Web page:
As congressional Republicans weigh the benefit of scoring any coming tax reform legislation using a current-policy baseline, which they believe could make deficit-neutral tax reform easier to achieve, critics are blasting the idea as a gimmick that would hide the true cost of tax cuts. House Republicans’ “A Better Way” tax reform blueprint, released last year, proposed using a current-policy baseline instead of the current-law baseline used by the Congressional Budget Office in its estimates.
A Senate proposal to partly repeal the Affordable Care Act fizzled July 26 after a group of Republicans defected, consigning it to the same fate as a plan the day before to repeal and replace much of the 2010 healthcare law. Senate Finance Committee members Dean Heller, R-Nev., and Rob Portman, R-Ohio, were among seven Republicans who joined a united Democrat front to vote down the repeal bill 45-55 on July 26.
Several Senate Republicans voted against the latest iteration of the Better Care Reconciliation Act late on July 25, which needed 60 votes to pass. The latest legislative language to repeal and replace the Affordable Care Act, introduced as an amendment to the House-passed American Health Care Act (H.R. 1628), included proposals from GOP Sens. Rob Portman of Ohio and Ted Cruz of Texas that triggered the 60-vote threshold.
Muck Rack makes it simple to find people, tweets, or articles that mention any name, keyword, company, hashtag etc. We've compiled this guide to help you make the most of your search.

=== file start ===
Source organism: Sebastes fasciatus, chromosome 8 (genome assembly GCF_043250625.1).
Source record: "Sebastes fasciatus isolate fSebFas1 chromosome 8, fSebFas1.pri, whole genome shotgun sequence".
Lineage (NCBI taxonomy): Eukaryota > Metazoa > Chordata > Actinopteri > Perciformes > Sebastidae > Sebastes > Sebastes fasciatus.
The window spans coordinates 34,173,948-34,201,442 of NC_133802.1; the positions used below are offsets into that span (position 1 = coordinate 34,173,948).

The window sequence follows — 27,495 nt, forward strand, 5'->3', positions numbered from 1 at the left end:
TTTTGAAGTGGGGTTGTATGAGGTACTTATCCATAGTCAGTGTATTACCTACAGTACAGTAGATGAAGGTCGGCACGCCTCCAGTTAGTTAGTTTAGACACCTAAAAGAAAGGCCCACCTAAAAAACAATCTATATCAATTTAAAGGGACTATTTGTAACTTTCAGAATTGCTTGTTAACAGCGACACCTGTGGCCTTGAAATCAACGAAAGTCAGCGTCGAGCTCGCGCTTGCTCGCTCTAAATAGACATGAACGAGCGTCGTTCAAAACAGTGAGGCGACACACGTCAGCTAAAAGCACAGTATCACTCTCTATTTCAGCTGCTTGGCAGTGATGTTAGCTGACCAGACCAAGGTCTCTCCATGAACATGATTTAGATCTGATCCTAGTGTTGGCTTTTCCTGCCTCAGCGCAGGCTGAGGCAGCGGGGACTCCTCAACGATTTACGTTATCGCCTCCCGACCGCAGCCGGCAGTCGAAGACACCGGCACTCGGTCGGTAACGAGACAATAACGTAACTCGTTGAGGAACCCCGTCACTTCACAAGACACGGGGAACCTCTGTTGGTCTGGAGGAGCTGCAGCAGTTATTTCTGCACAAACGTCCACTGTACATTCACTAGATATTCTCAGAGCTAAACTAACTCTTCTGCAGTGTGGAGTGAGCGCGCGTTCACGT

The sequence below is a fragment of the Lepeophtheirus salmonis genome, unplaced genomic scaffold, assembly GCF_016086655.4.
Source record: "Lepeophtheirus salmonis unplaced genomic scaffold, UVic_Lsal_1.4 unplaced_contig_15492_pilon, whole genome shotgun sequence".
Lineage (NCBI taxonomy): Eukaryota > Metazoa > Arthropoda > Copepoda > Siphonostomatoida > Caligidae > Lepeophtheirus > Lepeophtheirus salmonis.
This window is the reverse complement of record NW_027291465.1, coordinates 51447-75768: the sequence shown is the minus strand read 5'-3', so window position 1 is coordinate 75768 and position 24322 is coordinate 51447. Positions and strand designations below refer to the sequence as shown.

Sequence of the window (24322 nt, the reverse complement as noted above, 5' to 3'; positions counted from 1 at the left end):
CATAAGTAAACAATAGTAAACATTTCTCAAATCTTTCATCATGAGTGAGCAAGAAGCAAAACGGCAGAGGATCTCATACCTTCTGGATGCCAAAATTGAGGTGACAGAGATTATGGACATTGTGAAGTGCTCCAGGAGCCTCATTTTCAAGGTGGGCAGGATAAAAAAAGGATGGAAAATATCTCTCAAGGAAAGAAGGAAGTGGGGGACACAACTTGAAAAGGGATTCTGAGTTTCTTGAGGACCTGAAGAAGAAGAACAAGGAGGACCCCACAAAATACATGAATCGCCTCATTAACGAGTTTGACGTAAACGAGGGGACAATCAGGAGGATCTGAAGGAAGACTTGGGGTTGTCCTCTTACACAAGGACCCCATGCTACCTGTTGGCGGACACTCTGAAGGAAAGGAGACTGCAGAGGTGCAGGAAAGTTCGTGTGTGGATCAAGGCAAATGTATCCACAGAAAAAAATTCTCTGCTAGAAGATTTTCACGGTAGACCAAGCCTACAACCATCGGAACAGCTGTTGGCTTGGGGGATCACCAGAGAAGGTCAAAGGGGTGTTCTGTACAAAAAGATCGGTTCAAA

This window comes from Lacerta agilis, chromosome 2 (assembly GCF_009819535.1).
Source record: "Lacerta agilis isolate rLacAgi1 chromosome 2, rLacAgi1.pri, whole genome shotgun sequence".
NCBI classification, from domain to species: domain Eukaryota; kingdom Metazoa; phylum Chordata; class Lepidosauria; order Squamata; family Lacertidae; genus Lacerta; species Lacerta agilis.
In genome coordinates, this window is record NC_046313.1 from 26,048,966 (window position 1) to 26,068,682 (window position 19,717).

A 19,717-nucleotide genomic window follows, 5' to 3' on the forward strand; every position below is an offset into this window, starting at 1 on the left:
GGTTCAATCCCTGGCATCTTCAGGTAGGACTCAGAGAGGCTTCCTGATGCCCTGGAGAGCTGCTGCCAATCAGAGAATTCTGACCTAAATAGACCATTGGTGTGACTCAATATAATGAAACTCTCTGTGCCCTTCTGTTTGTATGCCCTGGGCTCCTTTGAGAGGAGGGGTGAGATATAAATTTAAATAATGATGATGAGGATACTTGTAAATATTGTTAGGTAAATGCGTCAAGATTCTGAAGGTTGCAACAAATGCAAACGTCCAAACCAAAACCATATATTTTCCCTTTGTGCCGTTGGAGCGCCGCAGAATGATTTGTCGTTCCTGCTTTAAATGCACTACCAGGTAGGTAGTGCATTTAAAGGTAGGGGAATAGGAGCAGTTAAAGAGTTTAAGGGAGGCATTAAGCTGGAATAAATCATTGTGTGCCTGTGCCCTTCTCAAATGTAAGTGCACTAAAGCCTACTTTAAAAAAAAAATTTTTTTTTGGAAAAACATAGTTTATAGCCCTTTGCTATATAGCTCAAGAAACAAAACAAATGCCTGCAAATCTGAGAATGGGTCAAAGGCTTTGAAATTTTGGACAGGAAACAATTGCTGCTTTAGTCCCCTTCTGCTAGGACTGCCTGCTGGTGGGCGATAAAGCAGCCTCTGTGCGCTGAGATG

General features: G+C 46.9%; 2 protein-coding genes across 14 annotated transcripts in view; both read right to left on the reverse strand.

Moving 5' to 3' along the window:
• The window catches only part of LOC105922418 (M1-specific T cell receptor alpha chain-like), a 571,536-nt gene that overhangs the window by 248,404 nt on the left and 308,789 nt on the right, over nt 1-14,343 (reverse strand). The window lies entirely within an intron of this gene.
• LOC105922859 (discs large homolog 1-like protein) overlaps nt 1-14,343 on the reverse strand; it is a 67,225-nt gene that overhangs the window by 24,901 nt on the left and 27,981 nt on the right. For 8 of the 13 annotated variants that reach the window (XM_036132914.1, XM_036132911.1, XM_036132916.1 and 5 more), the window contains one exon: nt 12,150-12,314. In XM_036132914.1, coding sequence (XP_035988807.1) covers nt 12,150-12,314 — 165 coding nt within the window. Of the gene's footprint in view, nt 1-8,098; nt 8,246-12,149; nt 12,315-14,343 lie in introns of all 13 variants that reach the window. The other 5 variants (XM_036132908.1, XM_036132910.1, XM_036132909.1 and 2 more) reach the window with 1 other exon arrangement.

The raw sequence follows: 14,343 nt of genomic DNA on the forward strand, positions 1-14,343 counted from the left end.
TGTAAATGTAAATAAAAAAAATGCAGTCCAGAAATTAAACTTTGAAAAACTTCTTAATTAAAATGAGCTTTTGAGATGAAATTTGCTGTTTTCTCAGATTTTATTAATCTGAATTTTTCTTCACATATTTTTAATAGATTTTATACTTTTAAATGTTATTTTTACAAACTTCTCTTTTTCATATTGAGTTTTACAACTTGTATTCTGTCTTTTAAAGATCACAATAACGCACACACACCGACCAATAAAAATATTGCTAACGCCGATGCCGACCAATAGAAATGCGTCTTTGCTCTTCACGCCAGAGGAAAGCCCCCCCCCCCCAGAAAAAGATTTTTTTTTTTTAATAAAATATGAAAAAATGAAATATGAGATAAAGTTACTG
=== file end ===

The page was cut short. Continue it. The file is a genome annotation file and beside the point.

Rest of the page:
Selecting a term
Start searching tweets, articles from media outlets, articles mentioned in tweets, journalists'
names, titles and bios with some suggested searches:
Companies or Topics (e.g. iPhone, Microsoft)
Phrases (e.g. "cloud computing") — use quotes to keep the terms together
Twitter handles (e.g. @username) — returns those who have mentioned or replied to
Names (e.g. "David Pogue")
Hashtags (e.g. #sxsw, #london2012)
Bio details (e.g. vegan, Olympics, father)
Muck Rack's Advanced Search allows for many boolean operators.
Find results that mention multiple specified terms, use AND or
+. For example, ensure each result contains both Elon Musk and Mark Zuckerberg by
searching Obama AND Romney or Obama + Romney.
Use the operators OR or , to broaden your search when you'd like either of
multiple terms to appear in results. (This is the default behavior of our search when no operators
are used.) For example, search for democrat OR republican to find results that refer to
Democrats and/or Republicans.
Use NOT or - to subtract results from your search. For
example, searching Disney will yield results about the Walt Disney Company as well as Walt Disney
World Resort. To exclude mentions of Disney World, search for Disney -World or Disney
When using one of these operators with a phrase, enclose it in quotation marks. For example, you can
find results about smartphones excluding Apple's iPhone 4S by searching smartphone -"iPhone
Exact case matching or punctuation
If you're searching for a brand name or keyword that relies on specific punctuation marks or capitalization, you can
find results that match your exact query by adding matchcase: before the keyword you're searching for, like matchcase:E*TRADE .
Use parentheses to separate multiple
boolean phrases. For example, to find journalists talking about having fun in Disney World or
Disneyland, search for ("disney world" OR disneyland) AND fun.
An asterisk can be used to search for any variation of a root word truncated by the asterisk. For example, searching for admin* will return results for administrator, administration, administer, administered, etc.
A near operator is an AND operator where you can control the distance between the words. You can vary the distance the near operation uses by adding a forward slash and number (between 0-99) such as strawberries NEAR/10 "whipped cream", which means the strawberries must exist within 10 words of "whipped cream".